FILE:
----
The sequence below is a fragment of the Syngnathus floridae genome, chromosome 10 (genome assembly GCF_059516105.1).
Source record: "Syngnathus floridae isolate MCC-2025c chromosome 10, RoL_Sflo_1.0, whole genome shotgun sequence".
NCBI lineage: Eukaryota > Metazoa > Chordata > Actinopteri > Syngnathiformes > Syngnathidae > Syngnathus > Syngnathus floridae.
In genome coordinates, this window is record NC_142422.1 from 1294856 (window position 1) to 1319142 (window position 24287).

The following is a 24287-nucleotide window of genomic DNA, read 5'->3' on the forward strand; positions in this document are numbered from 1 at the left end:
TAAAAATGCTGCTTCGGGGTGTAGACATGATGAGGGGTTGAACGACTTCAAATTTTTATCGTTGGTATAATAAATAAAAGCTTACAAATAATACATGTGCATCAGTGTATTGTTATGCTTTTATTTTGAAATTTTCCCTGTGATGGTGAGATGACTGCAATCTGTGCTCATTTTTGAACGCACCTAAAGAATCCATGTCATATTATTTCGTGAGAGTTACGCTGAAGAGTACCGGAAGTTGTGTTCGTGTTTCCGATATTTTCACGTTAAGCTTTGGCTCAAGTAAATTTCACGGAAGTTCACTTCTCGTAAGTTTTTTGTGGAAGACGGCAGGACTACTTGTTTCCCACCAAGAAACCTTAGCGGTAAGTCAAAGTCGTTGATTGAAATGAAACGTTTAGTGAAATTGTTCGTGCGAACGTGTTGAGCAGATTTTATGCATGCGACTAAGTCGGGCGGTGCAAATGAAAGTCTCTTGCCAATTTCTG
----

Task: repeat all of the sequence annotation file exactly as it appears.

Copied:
The sequence below is a fragment of the Syngnathus floridae genome, chromosome 10 (genome assembly GCF_059516105.1).
Source record: "Syngnathus floridae isolate MCC-2025c chromosome 10, RoL_Sflo_1.0, whole genome shotgun sequence".
NCBI lineage: Eukaryota > Metazoa > Chordata > Actinopteri > Syngnathiformes > Syngnathidae > Syngnathus > Syngnathus floridae.
In genome coordinates, this window is record NC_142422.1 from 1294856 (window position 1) to 1319142 (window position 24287).

The following is a 24287-nucleotide window of genomic DNA, read 5'->3' on the forward strand; positions in this document are numbered from 1 at the left end:
TAAAAATGCTGCTTCGGGGTGTAGACATGATGAGGGGTTGAACGACTTCAAATTTTTATCGTTGGTATAATAAATAAAAGCTTACAAATAATACATGTGCATCAGTGTATTGTTATGCTTTTATTTTGAAATTTTCCCTGTGATGGTGAGATGACTGCAATCTGTGCTCATTTTTGAACGCACCTAAAGAATCCATGTCATATTATTTCGTGAGAGTTACGCTGAAGAGTACCGGAAGTTGTGTTCGTGTTTCCGATATTTTCACGTTAAGCTTTGGCTCAAGTAAATTTCACGGAAGTTCACTTCTCGTAAGTTTTTTGTGGAAGACGGCAGGACTACTTGTTTCCCACCAAGAAACCTTAGCGGTAAGTCAAAGTCGTTGATTGAAATGAAACGTTTAGTGAAATTGTTCGTGCGAACGTGTTGAGCAGATTTTATGCATGCGACTAAGTCGGGCGGTGCAAATGAAAGTCTCTTGCCAATTTCTG